MARBLEHEAD, MA– Judith Black – nationally acclaimed storyteller, Emmy Nominee, and herself the beloved target of a Jewish Mother – brings the poignant and humorous story of her mother-in-law’s final months to the Callan Studio Theatre. This is a story about coaching the world’s smallest heavyweight through her last big bout; only this fight ring echoes with the sounds of laughter and redemption. The physical journey from downsizing the home and dealing with the medical and elder care establishment, and the social journey involving the delicate weave of family relationships and the spiritual journey of a son from angry boy to soulful adult is the stuff of this tale.
As Judith describes the tale, Retiring the Champ, she slips into the storytelling mode and yells, “The bell sounds. This life-long prizefighter bounds from her corner throwing jabs and hooks. The eldest child of immigrants, teacher, and union organizer in the New York City schools, Trina, a fierce and valuable ally, was not to be danced around. The paradox is that at 83, she was still throwing punches, but forgetting which direction her opponent’s were coming from. “You see,” Judith says now out of the storytelling mode, “this is a familiar story to many of us: the slow disintegration of a parent to the ravages of old age and Alzheimer’s disease. But, as the lotus emerges from the mud, so too, this feared journey can be filled with strange beauty.
Judith goes back into the tale.
“My husband’s favorite anecdote about his mother was that she could run a tablecloth through the digestive system of a camel and still get a full refund for it from Lord and Taylor. Trina was not a little old lady given to accepting help, opinions, or battle plans from anyone else. Now, with all the willingness that you or I muster for the insertion of a root canal, her son steps forward to help support and coach her through her last bout with life.”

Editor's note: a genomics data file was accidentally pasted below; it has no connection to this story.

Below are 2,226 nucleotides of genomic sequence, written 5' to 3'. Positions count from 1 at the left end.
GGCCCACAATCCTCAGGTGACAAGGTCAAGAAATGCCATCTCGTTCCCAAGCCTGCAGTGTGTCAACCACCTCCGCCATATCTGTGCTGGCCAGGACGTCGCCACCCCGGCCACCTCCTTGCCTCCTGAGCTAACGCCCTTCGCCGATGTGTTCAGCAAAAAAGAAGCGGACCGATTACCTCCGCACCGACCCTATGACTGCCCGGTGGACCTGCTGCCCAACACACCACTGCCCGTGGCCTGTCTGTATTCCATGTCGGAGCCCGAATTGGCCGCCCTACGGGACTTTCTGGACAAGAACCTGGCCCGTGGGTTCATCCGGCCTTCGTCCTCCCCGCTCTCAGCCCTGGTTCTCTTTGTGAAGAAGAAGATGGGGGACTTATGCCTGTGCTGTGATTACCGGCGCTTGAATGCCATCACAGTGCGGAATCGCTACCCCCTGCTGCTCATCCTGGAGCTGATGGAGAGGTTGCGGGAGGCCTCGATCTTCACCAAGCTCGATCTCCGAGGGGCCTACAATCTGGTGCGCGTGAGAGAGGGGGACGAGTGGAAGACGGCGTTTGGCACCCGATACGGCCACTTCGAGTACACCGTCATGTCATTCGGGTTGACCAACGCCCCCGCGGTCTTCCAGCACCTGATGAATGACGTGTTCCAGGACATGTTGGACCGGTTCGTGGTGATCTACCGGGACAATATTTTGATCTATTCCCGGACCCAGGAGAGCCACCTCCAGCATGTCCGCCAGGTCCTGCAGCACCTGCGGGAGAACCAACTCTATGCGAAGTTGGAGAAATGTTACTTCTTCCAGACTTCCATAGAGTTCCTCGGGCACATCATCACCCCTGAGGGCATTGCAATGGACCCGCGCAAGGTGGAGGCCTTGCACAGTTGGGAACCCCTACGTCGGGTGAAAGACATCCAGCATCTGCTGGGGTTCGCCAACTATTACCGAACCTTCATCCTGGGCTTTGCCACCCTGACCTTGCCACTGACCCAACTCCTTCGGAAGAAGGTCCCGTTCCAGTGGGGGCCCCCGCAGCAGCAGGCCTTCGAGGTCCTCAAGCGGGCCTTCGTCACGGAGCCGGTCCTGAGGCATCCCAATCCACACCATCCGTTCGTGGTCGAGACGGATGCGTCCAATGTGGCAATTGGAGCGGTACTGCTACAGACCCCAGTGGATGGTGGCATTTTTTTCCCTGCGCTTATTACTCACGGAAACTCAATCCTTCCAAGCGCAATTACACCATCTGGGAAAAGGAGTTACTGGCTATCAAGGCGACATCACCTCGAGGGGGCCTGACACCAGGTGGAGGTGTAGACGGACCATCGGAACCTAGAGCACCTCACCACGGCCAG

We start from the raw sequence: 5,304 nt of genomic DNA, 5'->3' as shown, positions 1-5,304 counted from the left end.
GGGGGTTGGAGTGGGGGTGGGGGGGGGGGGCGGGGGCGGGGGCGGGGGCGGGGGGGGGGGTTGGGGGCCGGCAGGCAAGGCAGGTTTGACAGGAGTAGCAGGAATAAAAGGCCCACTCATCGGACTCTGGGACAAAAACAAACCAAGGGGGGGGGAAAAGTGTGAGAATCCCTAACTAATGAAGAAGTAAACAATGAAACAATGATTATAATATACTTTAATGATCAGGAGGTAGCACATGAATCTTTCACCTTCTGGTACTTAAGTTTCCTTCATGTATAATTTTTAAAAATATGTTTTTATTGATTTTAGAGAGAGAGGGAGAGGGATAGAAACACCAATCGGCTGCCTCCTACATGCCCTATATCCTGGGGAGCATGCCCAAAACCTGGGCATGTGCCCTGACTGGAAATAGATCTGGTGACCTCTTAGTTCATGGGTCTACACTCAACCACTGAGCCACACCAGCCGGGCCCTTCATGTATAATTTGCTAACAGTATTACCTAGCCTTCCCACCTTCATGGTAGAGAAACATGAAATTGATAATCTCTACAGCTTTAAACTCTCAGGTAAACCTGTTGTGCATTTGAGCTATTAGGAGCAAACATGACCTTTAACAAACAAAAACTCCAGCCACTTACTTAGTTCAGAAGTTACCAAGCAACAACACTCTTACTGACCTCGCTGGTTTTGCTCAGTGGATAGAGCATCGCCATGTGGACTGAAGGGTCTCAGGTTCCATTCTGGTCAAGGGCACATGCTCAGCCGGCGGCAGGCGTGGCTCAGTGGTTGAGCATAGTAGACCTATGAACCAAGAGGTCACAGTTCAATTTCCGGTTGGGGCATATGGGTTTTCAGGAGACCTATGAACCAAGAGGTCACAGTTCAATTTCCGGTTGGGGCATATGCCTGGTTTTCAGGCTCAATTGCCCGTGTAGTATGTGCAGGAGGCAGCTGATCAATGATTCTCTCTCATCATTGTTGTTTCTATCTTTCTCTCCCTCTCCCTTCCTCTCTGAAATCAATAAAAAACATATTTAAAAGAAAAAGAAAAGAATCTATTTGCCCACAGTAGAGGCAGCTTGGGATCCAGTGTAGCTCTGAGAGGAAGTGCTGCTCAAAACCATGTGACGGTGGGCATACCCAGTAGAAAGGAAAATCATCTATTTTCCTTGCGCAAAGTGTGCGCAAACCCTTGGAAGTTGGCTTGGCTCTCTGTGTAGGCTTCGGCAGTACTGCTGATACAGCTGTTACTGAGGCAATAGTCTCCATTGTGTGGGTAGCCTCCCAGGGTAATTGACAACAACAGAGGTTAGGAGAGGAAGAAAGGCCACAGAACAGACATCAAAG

About this story Glenn Morrow, editor of the The Museletter says:
“Fearless, fierce and funny, Judith Black goes where no storyteller dares. Trina is an elder likeen metal — and she is the hero of this tale. As if the challenge of sympathetically depicting such a character weren’t enough, Judith Black tells the tale of Trina from a hard and honest place — close in, where no one emerges with their virtue untarnished, least of all the teller. This perspective is hard-won and immensely important, because this tale tells us all that we are not alone, that caring for our elders frustrates, hurts, burns, and ultimately (perhaps) purifies. For in this story Judith Black takes us on Trina’s journey to death, a raging against the fading of the light, and on her own journey as a deeply conflicted caretaker. Dark as this passage might seem, Judith fills it with funhouse mirrors in which we come upon ourselves is unexpected perspectives and laugh at the resemblance. In this work of extraordinary honesty, compassion, and humor, Judith Black does the truest work of the storyteller: to show us how our lives are story, and how stories enable us to live our lives.”
Judith explains that the power and success of storytelling comes from its essentially spare style. With only a single teller on stage conjuring characters and images, listeners are called upon to fill in the details with their own imaginations and thus pieces of their life story. It is a heightened level of listening, hearing, and personal investment that results in the impression of indelible images, feelings, and understandings about the material shared.
Using The Champ for In Service Training Social Workers, Nurses, Physicians and support professionals all require continued education in order to remain vital in their work. Retiring the Champ has been used to draw both professional and support staff together, present them with a completely different vantage point on the issues they deal with daily, allow a forum to discuss important topics, and provide the continuing education credits that are often a requirement of their work.
Following is a list of the topics professionals will address through this tale:
Participants at this event will:
1. be called upon to discern the difference between a clients issues and needs and those of their extended family.
2. become aware of the holes in the medical system that can exacerbate rather than help or heal the problems of elderly.
3. have their attention drawn to the delicate weave of family and how it effects the care and condition of the elderly.
4. be made aware of the difference between personalized and systematized care.
5. be inspired to reflect upon the hierarchy of assisted living and how it effects the care delivered.